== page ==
Border Patrol and Ohio Law Enforcement Engage in Racial Profiling in Northern Ohio, New Report Finds

Border Patrol and Ohio Law Enforcement Engage in Racial Profiling in Northern Ohio, New Report Finds

By American Immigration Council Staff | Immigration Impact

ABLE and the American Immigration Council published a report on March 19 analyzing data suggesting that the collusion between U.S. Border Patrol agents from the Sandusky Bay station and Ohio law enforcement led to racial profiling. The report also highlights troubling practices used by Ohio local law enforcement officers to detain immigrants in their jurisdictions so that Border Patrol agents could conduct immigration investigations.

Through Freedom of Information Act (FOIA) requests, ABLE and the Council obtained and reviewed a systemic sample of I-213s (akin to arrest reports), Border Patrol’s Apprehension Log, and other records related to the Border Patrol’s enforcement activities near the northern U.S. border in Ohio. The Council and ABLE analyzed the data and confirmed what community organizations in the area experienced and reported—racial profiling and problematic apprehension practices by both Border Patrol and local law enforcement.

The report included the following key findings:

  • Almost 68% of the I-213s sample were males, classified as laborers of Latin American origin between the ages of 18 and 55, deemed to have darker skin.
  • More than half of the arrests noted in the I-213s sample were initiated by Ohio local law enforcement.
  • 69% of all I-213s in the sample had no noted criminal history.
  • Ohio law enforcement officers frequently requested that Border Patrol agents assist them with identification checks even though the vehicle occupants already provided valid identification.

The report also revealed that Border Patrol agents and Ohio law enforcement agencies often used troubling tactics to initiate the detention of suspected immigrants. Law enforcement agencies like Ohio State Highway Patrol (OSHP) used traffic stops to initiate suspects’ detention that led to immigration investigations.

Numerous I-213s showed a common pattern of conduct: an OSHP trooper stopped a vehicle for a traffic violation such as speeding; the driver showed the trooper identification from another jurisdiction, such as a valid out-of-state license; the trooper contacted Border Patrol to “assist” in identifying the driver. All too often, Border Patrol agents investigated and detained not only the drivers, but the passengers as well. These detentions led to arrests, immigration detention, and likely removals.

The collusion between local law enforcement agencies and Border Patrol is well-known to northern Ohio communities. State and local law enforcement agencies like the OSHP often work in concert with Border Patrol agents in constructing a dragnet that serves as a force multiplier for Border Patrol to funnel immigrants—mostly Latinos without a criminal history—into deportation proceedings. These enforcement practices often go unchecked despite accounts suggesting a pattern of potentially unconstitutional practices.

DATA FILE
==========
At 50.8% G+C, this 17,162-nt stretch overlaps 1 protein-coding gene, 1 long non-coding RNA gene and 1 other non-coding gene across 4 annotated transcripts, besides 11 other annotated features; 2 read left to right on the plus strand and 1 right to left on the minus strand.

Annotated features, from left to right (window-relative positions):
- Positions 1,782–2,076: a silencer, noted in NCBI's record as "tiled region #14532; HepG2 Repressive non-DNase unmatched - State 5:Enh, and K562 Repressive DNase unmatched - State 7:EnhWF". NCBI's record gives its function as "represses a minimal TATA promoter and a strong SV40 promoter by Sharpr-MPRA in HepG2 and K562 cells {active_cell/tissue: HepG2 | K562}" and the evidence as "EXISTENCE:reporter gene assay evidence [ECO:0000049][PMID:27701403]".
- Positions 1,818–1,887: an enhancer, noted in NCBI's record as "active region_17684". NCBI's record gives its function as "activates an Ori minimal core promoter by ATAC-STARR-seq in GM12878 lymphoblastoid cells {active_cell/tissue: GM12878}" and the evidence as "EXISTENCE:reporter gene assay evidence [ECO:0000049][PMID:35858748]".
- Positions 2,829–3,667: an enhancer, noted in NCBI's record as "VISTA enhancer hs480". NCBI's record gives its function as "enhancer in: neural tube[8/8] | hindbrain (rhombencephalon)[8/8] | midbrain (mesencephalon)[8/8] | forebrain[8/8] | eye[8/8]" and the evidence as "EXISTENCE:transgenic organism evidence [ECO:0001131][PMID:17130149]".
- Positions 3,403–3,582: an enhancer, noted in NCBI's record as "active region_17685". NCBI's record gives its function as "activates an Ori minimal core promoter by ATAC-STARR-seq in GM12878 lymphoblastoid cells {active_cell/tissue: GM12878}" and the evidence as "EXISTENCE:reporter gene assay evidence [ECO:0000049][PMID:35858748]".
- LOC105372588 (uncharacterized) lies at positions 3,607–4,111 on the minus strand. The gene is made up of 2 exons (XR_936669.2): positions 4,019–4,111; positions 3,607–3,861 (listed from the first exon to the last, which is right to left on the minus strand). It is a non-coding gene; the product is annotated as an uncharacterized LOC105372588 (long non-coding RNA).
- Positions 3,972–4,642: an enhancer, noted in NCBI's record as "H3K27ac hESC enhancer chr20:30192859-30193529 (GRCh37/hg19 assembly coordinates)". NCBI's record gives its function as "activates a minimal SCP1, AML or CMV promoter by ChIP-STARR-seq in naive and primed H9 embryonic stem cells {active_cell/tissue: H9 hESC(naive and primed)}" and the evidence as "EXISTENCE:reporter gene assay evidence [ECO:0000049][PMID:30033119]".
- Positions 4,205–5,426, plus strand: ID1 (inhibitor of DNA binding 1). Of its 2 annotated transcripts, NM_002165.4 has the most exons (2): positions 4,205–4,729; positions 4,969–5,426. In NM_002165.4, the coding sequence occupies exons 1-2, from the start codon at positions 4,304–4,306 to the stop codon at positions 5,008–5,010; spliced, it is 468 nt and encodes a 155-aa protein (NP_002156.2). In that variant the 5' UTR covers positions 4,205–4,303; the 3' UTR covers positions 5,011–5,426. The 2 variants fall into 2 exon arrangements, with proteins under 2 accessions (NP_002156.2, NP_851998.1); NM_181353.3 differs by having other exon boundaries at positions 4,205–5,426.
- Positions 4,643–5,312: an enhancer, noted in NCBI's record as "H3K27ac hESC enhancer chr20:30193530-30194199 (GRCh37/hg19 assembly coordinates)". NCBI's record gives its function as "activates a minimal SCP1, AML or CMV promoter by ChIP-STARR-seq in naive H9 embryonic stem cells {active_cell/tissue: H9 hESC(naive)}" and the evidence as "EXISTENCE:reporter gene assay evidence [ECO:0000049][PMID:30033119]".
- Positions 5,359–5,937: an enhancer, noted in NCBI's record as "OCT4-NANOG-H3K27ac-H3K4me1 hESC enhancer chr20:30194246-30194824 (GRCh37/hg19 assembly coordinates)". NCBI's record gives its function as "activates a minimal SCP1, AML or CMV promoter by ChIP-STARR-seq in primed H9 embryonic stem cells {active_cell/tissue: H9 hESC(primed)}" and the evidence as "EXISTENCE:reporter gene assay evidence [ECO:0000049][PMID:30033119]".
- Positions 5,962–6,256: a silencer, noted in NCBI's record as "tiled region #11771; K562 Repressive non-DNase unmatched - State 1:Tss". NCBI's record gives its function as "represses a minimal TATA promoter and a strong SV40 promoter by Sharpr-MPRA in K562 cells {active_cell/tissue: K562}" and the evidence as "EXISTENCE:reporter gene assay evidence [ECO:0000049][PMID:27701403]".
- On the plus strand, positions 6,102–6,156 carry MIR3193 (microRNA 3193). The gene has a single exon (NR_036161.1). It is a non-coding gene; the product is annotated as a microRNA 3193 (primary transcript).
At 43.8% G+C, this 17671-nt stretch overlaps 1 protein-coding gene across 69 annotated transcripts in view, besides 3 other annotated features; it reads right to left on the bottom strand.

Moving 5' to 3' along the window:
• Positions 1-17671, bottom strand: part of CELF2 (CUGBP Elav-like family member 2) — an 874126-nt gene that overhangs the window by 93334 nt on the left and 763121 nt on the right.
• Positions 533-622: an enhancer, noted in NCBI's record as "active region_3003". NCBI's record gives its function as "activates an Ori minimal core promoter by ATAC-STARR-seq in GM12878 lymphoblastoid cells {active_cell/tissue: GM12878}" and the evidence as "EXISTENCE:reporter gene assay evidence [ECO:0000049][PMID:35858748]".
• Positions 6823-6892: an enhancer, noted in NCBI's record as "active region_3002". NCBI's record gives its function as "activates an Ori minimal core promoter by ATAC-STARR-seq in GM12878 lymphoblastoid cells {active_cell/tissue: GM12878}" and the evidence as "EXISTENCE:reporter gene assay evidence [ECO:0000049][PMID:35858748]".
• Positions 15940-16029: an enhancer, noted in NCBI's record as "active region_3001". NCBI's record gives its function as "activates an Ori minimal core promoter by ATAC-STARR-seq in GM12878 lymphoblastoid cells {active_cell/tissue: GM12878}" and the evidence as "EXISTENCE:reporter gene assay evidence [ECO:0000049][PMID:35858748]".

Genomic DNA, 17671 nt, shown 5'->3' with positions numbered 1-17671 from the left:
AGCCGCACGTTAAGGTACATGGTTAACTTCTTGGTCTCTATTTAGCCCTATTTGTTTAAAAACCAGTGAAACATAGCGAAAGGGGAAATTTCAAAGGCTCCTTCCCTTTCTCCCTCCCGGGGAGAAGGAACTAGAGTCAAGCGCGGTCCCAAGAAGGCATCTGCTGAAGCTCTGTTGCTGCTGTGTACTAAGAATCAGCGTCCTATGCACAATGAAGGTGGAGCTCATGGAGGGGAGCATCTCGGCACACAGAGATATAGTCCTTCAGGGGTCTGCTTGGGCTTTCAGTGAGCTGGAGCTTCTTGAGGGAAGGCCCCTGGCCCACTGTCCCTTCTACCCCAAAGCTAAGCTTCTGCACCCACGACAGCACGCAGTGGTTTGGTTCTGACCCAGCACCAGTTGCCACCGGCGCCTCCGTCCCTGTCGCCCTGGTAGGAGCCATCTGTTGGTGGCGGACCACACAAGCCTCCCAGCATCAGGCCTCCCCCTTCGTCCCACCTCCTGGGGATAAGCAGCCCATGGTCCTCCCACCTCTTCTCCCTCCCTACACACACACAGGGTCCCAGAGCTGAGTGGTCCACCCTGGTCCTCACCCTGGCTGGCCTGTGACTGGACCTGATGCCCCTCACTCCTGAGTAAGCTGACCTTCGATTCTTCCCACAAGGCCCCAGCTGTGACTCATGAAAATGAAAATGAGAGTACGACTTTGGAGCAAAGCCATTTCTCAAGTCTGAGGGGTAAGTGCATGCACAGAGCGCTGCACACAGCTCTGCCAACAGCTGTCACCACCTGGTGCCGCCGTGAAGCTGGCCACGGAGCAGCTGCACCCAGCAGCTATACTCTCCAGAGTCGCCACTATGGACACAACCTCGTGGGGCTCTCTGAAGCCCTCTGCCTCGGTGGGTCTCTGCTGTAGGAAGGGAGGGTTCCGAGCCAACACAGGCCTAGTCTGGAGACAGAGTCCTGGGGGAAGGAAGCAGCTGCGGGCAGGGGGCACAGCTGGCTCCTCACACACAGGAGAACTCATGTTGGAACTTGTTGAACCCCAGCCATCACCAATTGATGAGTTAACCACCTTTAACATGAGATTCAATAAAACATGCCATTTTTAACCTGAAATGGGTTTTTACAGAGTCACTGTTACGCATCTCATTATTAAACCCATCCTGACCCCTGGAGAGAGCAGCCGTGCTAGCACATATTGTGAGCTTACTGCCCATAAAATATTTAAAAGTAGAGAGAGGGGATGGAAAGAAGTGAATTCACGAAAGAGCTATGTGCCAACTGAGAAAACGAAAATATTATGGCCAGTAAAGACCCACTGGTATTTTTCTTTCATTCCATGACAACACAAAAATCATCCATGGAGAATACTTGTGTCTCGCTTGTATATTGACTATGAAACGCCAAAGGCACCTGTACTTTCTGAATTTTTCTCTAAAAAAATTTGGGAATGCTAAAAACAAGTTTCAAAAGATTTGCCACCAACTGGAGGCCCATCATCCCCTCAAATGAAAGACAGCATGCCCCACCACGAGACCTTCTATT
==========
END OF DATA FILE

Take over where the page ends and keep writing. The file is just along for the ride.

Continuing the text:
This unchecked enforcement upends the lives of immigrants who have developed deep ties to the United States and often impacts U.S. citizens and immigrants with lawful status who are part of mixed status families. It also makes Latino residents and people of color who are U.S. citizens or lawful immigrants undue targets of enforcement. Immigrants of color, including those of Latin American origin who live, travel, or work in Ohio, often bear the brunt of these disproportionate and discriminatory immigration enforcement practices.

The report includes recommendations at the state and federal level to ameliorate the harmful impact these tactics have on communities. The recommendations call for limiting the circumstances when local law enforcement officers can request identification assistance from Border Patrol, including a request for local law enforcement agencies to cease the practice of asking passengers for identification when there is no probable cause of criminal activity.

ABLE and the Council also call for greater transparency and oversight, including ways by which victims of racial profiling can report complaints. Immigration judges and the government’s lawyers in removal proceedings should also be keenly aware of the information in the report so that they may consider it in making case determinations for individuals who have been victims of these practices.

The report confirms stories from ABLE’s Latinx and farmworker client communities who have been targeted by Ohio’s local law enforcement and Border Patrol’s unjust collaboration for over 15 years. The data in this report suggests what ABLE clients have always known: this collusion unfairly targets Latinx individuals and people of color. It also underscores the importance of transparency and data collection to hold immigration enforcement agencies accountable when they violate individuals’ civil rights and ensure meaningful oversight.

Thousands of miles away from the southern border, families are being separated and individuals discriminately fast-tracked through the deportation pipeline. It is crucial that these tactics come to light so that communities can fight against them.

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